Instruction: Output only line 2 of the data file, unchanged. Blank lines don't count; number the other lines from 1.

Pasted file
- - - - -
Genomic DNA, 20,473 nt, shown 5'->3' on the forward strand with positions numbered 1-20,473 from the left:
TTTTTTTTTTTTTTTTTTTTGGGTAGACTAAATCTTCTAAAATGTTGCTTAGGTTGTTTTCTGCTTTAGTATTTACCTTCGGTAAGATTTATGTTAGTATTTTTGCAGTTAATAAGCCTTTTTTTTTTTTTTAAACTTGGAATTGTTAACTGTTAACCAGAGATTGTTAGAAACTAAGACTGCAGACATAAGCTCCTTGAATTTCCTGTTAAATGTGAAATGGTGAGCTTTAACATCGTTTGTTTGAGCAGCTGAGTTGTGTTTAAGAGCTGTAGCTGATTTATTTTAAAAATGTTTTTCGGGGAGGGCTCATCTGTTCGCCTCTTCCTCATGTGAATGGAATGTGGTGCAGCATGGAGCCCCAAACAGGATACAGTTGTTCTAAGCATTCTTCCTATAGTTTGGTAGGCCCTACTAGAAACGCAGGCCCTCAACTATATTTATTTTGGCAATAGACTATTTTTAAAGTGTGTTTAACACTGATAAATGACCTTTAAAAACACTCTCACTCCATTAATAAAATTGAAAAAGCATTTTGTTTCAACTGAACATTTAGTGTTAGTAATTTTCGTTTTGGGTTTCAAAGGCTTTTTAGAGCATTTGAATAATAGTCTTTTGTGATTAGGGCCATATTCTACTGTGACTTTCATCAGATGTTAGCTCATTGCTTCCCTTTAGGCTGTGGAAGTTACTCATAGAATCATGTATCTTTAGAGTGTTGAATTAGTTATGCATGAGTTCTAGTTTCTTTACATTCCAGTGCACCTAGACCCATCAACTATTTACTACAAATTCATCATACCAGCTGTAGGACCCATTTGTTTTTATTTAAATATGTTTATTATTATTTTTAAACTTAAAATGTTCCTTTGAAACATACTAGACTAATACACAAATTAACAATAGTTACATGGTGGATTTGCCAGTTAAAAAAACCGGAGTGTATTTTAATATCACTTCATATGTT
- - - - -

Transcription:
TTTTTTTTTTTTTTTTTTTTGGGTAGACTAAATCTTCTAAAATGTTGCTTAGGTTGTTTTCTGCTTTAGTATTTACCTTCGGTAAGATTTATGTTAGTATTTTTGCAGTTAATAAGCCTTTTTTTTTTTTTTAAACTTGGAATTGTTAACTGTTAACCAGAGATTGTTAGAAACTAAGACTGCAGACATAAGCTCCTTGAATTTCCTGTTAAATGTGAAATGGTGAGCTTTAACATCGTTTGTTTGAGCAGCTGAGTTGTGTTTAAGAGCTGTAGCTGATTTATTTTAAAAATGTTTTTCGGGGAGGGCTCATCTGTTCGCCTCTTCCTCATGTGAATGGAATGTGGTGCAGCATGGAGCCCCAAACAGGATACAGTTGTTCTAAGCATTCTTCCTATAGTTTGGTAGGCCCTACTAGAAACGCAGGCCCTCAACTATATTTATTTTGGCAATAGACTATTTTTAAAGTGTGTTTAACACTGATAAATGACCTTTAAAAACACTCTCACTCCATTAATAAAATTGAAAAAGCATTTTGTTTCAACTGAACATTTAGTGTTAGTAATTTTCGTTTTGGGTTTCAAAGGCTTTTTAGAGCATTTGAATAATAGTCTTTTGTGATTAGGGCCATATTCTACTGTGACTTTCATCAGATGTTAGCTCATTGCTTCCCTTTAGGCTGTGGAAGTTACTCATAGAATCATGTATCTTTAGAGTGTTGAATTAGTTATGCATGAGTTCTAGTTTCTTTACATTCCAGTGCACCTAGACCCATCAACTATTTACTACAAATTCATCATACCAGCTGTAGGACCCATTTGTTTTTATTTAAATATGTTTATTATTATTTTTAAACTTAAAATGTTCCTTTGAAACATACTAGACTAATACACAAATTAACAATAGTTACATGGTGGATTTGCCAGTTAAAAAAACCGGAGTGTATTTTAATATCACTTCATATGTT